Issue 
A&A
Volume 535, November 2011



Article Number  A34  
Number of page(s)  6  
Section  The Sun  
DOI  https://doi.org/10.1051/00046361/201117507  
Published online  27 October 2011 
Heavyion acceleration and selfgenerated waves in coronal shocks
^{1} Department of Physics and Astronomy, University of Turku, Finland
email: markus.battarbee@utu.fi
^{2} Jeremiah Horrocks Institute for Astrophysics and Supercomputing, University of Central Lancashire, UK
^{3} Department of Physics, University of Helsinki, Finland
Received: 17 June 2011
Accepted: 26 September 2011
Context. Acceleration in coronal mass ejection driven shocks is currently considered the primary source of large solar energetic particle events.
Aims. The solar wind, which feeds shockaccelerated particles, includes numerous ion populations, which offer much insight into acceleration processes. We present first simulations of shockaccelerated minor ions, in order to explore trapping dynamics and acceleration timescales in detail.
Methods. We have simulated diffusive shock acceleration of minor ions (^{3}He^{2+}, ^{4}He^{2+}, ^{16}O^{6+} and ^{56}Fe^{14+}) and protons using a Monte Carlo method, where selfgenerated Alfvénic turbulence allows for repeated shock crossings and acceleration to high energies.
Results. We present the effect of minor ions on wave generation, especially at low wavenumbers, and show that it is significant. We find that maximum ion energy is determined by the competing effects of particle escape due to focusing in an expanding flux tube and trapping due to the amplified turbulence. We show the dependence of cutoff energy on the particle charge to mass ratio to be approximately (Q/A)^{1.5}.
Conclusions. We suggest that understanding the acceleration of minor ions at coronal shocks requires simulations which allow us to explore trapping dynamics and acceleration timescales in detail, including evolution of the turbulent trapping boundary. We conclude that steadystate models do not adequately describe the acceleration of heavy ions in coronal shocks.
Key words: acceleration of particles / turbulence / Sun: coronal mass ejections (CMEs)
© ESO, 2011
1. Introduction
Particle acceleration by coronal and interplanetary shocks driven by coronal mass ejections (CMEs) is widely accepted as the primary source of strong solar energetic particle (SEP) events. Particles scatter off plasma waves, cross the shock front repeatedly and gain energy on each crossing. In large events, turbulence sufficient for extended trapping can be generated by the streaming of the accelerated particles themselves, as plasma waves in the upstream are amplified by scattering particles. This diffusive shock acceleration mechanism, as presented by, e.g., Bell (1978), has recently been studied quantitatively as a model of the acceleration of SEPs by, e.g., Lee (2005), Vainio & Laitinen (2007, 2008) and Ng & Reames (2008). Other noteworthy studies of shockaccelerated SEP events include, e.g., Ng et al. (1999), Tylka et al. (2005), Tylka & Lee (2006) and Sandroos & Vainio (2007, 2009a,b).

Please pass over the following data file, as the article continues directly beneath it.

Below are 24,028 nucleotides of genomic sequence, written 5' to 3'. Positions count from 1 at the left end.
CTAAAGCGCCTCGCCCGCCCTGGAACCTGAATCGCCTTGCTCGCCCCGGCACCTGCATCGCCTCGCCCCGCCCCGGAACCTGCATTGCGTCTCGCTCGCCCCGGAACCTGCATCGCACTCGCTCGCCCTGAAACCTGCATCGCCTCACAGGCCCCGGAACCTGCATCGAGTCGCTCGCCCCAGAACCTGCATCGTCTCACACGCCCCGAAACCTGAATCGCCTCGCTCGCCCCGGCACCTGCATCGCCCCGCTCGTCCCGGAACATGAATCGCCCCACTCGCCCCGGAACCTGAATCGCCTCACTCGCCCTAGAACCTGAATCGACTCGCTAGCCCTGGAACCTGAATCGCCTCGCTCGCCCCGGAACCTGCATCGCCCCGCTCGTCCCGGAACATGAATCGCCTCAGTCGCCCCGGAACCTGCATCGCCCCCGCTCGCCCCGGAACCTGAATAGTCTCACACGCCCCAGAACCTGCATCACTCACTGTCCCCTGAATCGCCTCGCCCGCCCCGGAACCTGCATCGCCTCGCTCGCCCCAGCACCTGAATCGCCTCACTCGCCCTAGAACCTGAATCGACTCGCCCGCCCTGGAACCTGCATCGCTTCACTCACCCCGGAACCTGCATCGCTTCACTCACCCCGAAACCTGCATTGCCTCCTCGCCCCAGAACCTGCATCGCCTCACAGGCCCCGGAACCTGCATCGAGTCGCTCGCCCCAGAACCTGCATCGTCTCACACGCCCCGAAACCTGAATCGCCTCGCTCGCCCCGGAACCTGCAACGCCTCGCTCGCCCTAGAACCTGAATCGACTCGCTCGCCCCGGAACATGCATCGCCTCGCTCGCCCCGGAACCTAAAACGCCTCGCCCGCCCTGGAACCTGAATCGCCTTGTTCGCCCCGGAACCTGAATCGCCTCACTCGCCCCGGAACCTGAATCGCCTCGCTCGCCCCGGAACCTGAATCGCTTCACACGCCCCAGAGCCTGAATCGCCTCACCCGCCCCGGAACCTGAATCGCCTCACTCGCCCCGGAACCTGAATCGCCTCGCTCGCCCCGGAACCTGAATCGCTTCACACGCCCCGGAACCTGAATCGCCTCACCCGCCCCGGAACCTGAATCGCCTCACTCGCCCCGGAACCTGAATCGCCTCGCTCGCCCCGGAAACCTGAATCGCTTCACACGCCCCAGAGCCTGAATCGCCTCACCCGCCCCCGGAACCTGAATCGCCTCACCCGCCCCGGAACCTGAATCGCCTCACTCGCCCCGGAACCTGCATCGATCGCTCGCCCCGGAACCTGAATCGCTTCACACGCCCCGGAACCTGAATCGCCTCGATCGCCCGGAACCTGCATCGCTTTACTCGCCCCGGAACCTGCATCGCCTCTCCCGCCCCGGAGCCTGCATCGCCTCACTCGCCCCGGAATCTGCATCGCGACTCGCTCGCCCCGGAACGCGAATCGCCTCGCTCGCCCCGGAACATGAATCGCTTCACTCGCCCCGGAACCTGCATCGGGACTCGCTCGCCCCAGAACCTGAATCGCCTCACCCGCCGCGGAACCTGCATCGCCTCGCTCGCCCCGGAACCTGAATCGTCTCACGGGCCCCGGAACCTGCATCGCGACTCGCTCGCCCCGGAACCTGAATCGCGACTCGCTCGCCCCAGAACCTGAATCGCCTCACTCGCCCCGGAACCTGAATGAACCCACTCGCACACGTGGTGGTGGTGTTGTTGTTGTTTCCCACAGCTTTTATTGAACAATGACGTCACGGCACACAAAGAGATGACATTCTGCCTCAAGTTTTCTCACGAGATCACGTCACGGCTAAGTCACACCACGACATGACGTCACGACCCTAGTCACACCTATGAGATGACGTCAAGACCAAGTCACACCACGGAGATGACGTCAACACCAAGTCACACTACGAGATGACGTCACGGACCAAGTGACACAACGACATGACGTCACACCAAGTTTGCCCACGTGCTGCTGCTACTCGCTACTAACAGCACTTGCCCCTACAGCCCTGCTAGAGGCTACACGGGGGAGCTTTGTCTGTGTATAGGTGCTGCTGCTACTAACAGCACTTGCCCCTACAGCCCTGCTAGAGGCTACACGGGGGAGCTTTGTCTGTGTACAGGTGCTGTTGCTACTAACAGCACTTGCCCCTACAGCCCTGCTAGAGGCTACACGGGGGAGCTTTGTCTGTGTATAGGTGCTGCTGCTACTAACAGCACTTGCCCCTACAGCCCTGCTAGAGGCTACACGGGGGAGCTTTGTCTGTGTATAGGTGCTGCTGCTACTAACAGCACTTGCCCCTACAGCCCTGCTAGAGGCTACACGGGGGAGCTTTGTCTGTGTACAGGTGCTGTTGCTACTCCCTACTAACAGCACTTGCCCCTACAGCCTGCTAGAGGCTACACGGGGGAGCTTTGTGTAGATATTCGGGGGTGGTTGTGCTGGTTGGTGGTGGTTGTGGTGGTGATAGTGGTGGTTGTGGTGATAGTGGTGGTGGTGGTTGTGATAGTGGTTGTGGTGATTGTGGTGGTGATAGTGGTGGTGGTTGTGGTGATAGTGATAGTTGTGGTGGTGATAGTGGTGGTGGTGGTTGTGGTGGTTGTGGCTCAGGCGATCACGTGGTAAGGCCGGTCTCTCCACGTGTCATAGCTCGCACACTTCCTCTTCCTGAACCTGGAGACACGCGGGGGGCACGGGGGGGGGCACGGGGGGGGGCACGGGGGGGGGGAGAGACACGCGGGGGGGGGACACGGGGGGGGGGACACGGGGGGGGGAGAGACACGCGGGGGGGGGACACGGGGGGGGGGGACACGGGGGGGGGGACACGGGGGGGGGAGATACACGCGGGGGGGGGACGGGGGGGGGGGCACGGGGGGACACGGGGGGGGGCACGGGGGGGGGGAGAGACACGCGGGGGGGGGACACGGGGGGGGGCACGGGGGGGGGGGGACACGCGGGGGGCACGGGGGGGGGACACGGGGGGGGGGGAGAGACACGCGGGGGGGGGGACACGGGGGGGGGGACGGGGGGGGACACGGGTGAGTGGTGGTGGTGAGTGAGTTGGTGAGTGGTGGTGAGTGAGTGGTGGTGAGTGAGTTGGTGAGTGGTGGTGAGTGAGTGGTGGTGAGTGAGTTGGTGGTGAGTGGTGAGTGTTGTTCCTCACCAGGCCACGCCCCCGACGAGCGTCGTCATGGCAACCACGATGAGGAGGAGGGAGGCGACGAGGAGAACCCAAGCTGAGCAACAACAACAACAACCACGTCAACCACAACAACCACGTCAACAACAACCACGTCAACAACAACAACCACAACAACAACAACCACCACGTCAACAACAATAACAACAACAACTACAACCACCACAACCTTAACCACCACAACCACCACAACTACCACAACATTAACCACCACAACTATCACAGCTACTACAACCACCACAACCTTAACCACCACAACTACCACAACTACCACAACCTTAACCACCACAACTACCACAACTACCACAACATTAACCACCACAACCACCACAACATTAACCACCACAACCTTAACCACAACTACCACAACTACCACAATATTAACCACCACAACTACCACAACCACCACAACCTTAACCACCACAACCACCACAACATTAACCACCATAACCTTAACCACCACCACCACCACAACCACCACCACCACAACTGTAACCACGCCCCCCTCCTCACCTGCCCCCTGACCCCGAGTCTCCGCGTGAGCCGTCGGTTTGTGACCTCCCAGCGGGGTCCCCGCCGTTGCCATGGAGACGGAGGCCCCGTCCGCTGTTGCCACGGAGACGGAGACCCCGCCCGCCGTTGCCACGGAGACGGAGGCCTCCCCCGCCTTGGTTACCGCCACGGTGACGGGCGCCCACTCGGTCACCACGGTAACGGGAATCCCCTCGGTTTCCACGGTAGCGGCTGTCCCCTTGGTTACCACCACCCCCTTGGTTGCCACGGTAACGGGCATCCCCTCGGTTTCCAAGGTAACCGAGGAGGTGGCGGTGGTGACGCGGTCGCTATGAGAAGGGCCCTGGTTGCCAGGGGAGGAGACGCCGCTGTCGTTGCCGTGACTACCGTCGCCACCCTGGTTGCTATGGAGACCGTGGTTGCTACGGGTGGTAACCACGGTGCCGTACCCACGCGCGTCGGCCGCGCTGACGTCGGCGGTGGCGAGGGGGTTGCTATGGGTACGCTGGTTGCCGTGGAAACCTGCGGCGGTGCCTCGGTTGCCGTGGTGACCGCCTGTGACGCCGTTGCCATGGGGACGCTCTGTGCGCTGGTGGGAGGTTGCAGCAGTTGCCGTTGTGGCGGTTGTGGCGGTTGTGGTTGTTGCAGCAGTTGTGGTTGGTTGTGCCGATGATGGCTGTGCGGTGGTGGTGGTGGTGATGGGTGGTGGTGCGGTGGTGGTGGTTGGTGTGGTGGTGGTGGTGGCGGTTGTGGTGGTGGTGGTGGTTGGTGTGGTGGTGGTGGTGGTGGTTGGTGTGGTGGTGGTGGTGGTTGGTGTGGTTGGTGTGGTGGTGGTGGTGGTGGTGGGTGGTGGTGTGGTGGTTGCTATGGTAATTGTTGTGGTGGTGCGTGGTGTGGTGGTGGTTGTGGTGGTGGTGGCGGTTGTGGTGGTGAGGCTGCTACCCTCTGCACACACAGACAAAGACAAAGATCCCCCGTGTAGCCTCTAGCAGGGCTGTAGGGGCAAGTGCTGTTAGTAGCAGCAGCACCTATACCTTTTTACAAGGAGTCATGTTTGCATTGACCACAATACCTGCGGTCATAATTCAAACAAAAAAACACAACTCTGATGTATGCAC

Although the most abundant ion species in the solar wind, proton, is likely to dominate wave generation in shocks, minor ions are scattered off the same turbulence and accelerated as well. If the turbulence is protongenerated, the maximum rigidity obtained by the protons determines a lowwavenumber cutoff in the spectrum of plasma waves. It has been suggested that this would prevent any ions from being accelerated beyond the same rigidity in a quasiparallel shock wave (e.g., Zank et al. 2007). This would then lead to a dependence of the maximum (nonrelativistic) energy (per nucleon) of the ions on the charge to mass ratio of the form (Q/A)^{2}.
In this paper, we present the first simulations of particle acceleration in selfgenerated waves with minor ions included as particles contributing to the wave generation process. Instead of using a full spectrum of ion species in the solar wind, we limit ourselves to selected interesting populations, namely ^{3}He^{2+}, ^{4}He^{2+}, ^{16}O^{6+} and ^{56}Fe^{14+}. By simulating a propagating coronal shock for an extended period of time, we investigate the spectra and maximum attained energy of each particle population, as well as gauge the effect each population has on wave generation at different wavenumbers.
2. Model
In our simulation model, we numerically solve the particle transport equation through propagating representative particles using the guiding centre approximation. We approximate the quasilinear theory by employing a pitchangle independent resonance condition (1)where u_{sw} is the solar wind speed, v_{A} is the Alfvén speed, v is the particle speed, γ is the Lorentz factor, f_{ci} = (1/2π)q_{i}B/m_{i}c is the ion cyclotron frequency, B is the magnetic flux density and q_{i} = Qe and m_{i} = Am_{p} are the charge and mass of the ion in question, and e and m_{p} are the charge and mass of a proton. We scatter representative particles isotropically off plasma waves with scattering frequency (2)where P(f) is the wave power at frequency f. The initial wave power is scaled to give an ambient 100 keV proton mean free path of λ_{0} = 1 R_{⊙} at r_{0} = 1.5 R_{⊙}, where R_{⊙} is the solar radius.